The film has some intriguing narrative pieces, initially with home invasion, mistaken identity, normal-guy-turned-local hero tropes, which turn on their head after the first act when Richard (Hall) saves Ben (Shepard)’s life after he has been terrorising his family for believing that Richard killed his son in self-defence. Unfortunately for those who like definable plots though, this more or less renders the first act of the film largely pointless, as the corrupt police chief who put Ben in danger in the first place is entirely forgotten about.

And so the “plot” plods on forgetting details along the way until it reaches it’s inevitable, silly, corner-written-in shoot-out climax. There are plenty of questionable morals in the film, sometimes for the best – the film briefly questions masculinity and the role of men taking danger and risk in a post-war/baby boomer generation world – but also for the worst, as it largely forgets these more interesting ideas for the sake of mindless, heroic action.

While that sort of macho-action thriller has a place, it is frustrating to watch a film that looks like it may do a decent job of questioning those questionable ultra-masculine themes only to succumb to them. Hall as the lead, Richard, doesn’t quite convey enough sympathy (or anything really) to make Richard a particularly engaging character, not helped by how similar his character looks to Josh Brolin’s Llewelyn Moss in the aforementioned Coen Brothers’ pic.

Meanwhile Johnson is fairly ridiculous as the over-reaching detective Jim Bob, but Shepard does a decent job with the troubled father, even if we sort of forget he is an ex-convict after his initially terrifying turn as De Niro from Cape Fear. While the film has some brilliantly tense moments, it fails to really engage, or backup its ideas into anything tangible. By the time of the credits roll, we feel short changed with how much of the spotty narrative has been forgotten about, rather than left intentionally vague.

Adam Turner-Heffer

There is something brilliantly magnetic and potent about seeing photographic stills on the cinema screen. For those brief few moments, time seems to stand still as we take in the details of the scene – almost, perhaps, more powerful than examining a photograph in real life. The new documentary Finding Vivian Maier is an excellent testament to the alluring power of the still image. Directors John Maloof and Charlie Siskel hone their lens in on the elusive Vivian Maier, a New York nanny in the 60’s and 70’s who left a hidden world of photographs behind, only to be unearthed recently.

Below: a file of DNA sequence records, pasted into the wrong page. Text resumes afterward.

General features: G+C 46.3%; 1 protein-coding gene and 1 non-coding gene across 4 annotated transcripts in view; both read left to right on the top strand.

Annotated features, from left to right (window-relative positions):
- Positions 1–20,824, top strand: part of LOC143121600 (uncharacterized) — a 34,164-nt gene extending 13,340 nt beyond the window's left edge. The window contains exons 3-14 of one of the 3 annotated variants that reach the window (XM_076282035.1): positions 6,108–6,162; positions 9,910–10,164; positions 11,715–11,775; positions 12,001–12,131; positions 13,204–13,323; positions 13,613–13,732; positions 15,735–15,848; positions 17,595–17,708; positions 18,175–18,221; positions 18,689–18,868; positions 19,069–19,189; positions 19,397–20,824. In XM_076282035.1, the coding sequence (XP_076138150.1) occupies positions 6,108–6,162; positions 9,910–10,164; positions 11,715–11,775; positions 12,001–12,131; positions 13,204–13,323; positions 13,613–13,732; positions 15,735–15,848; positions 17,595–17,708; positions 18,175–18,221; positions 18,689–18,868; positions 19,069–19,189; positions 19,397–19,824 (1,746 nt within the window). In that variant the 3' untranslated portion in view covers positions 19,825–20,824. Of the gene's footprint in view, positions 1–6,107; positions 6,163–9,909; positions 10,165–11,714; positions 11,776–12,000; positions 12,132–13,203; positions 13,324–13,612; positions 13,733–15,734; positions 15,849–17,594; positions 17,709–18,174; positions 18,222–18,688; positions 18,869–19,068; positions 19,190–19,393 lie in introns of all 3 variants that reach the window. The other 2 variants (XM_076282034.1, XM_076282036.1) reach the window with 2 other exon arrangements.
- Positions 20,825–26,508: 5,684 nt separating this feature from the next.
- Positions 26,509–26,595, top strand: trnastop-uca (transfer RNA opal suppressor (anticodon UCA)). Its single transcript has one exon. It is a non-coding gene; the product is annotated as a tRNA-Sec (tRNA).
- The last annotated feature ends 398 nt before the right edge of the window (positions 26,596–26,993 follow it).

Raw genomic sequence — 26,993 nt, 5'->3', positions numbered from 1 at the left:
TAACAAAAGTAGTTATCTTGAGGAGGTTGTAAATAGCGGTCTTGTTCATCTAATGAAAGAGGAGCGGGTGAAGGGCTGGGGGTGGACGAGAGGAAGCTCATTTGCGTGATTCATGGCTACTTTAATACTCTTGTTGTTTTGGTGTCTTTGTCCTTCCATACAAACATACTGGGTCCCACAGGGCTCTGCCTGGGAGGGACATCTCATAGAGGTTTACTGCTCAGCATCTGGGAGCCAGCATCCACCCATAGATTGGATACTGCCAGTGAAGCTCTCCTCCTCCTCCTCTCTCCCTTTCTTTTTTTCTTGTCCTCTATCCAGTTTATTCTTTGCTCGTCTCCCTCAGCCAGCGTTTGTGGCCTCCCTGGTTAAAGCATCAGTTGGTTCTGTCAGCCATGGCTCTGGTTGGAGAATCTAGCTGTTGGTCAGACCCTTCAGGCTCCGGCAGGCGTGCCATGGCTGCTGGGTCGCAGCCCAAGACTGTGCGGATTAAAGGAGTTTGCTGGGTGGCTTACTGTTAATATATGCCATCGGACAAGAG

Co-director Maloof was the lucky recipient of those photographs. An avid antique lot goer, he chanced upon an unidentified trunk of negatives and duly purchased them, only to find that this lot was not so ordinary. Meticulously scouring through the negatives, he discovered images of great beauty; monochrome street photography that captured life in all its variety. The photographer had an acute eye for composition, a sense of playfulness and an ability to capture their subjects vivacity.  The images feel at once timeless and completely alive. Ladies of leisure are juxtaposed against homeless cripples stranded on the pavements, children battling against their mothers.

But what about the person behind the camera? Maloof discovers someone clearly set apart from the art world, a woman who renounced attention and fame for the freedom that anonymity offers. Vivian Maier worked as a nanny for a number of different well-to-do families around New York and Chicago. Through a series of talking heads we learn about the mothers of those families and their now grown up offspring. They tell a story of an intensely private, eccentric person who would take her camera almost everywhere. That she took jaw dropping photos is a huge surprise to them. While not really the focus of the film, it is quite incredible how people can be so close to someone and not really know them at all.

While the photos interspersed throughout the documentary are indeed striking, Maier is no less of an interesting subject. That she became a nanny makes complete sense; an occupation where you are observing, perhaps even intruding, on other people’s lives while retaining a distance, an occupation that allowed discretion and encouraged the freedom to go outside, which Maier clearly thrived on. For much of the film, Maier comes across as fairly harmless, an extroverted introvert finding the world through her camera lens. However, the documentary takes a darker turn when there are hints of Maier’s darker, more sadistic side. What we are left is an impression of a distinctly complex character, who doesn’t conform to any easy characterisation.

There are a few minor flaws in the film; the restless, sub- Glass score is overbearing and typical of some of the brasher, less refined US documentaries. Maloof has also come in for criticism in some parts, his eager, nerdy presence on screen irking some viewers who feel he detracts from the focus on Maier. Personally, I found Maloof’s story made the film richer as a whole as it mirrored the audiences excitement at the discovery. There is also a danger of the film becoming a little too dry and worthy, painting Maier as an important artist. One question does arise from the documentary: what would Vivian herself, who was so keen to hide herself away, make of a film that exposed her to the whole world? And does it matter?

I’m glad to have seen the film and come to know both Maier and her photographs, even if we will never know the full story. There is a perhaps an enjoyable romance in a great artist never revealing their gifts, but in this case, romance can go to hell.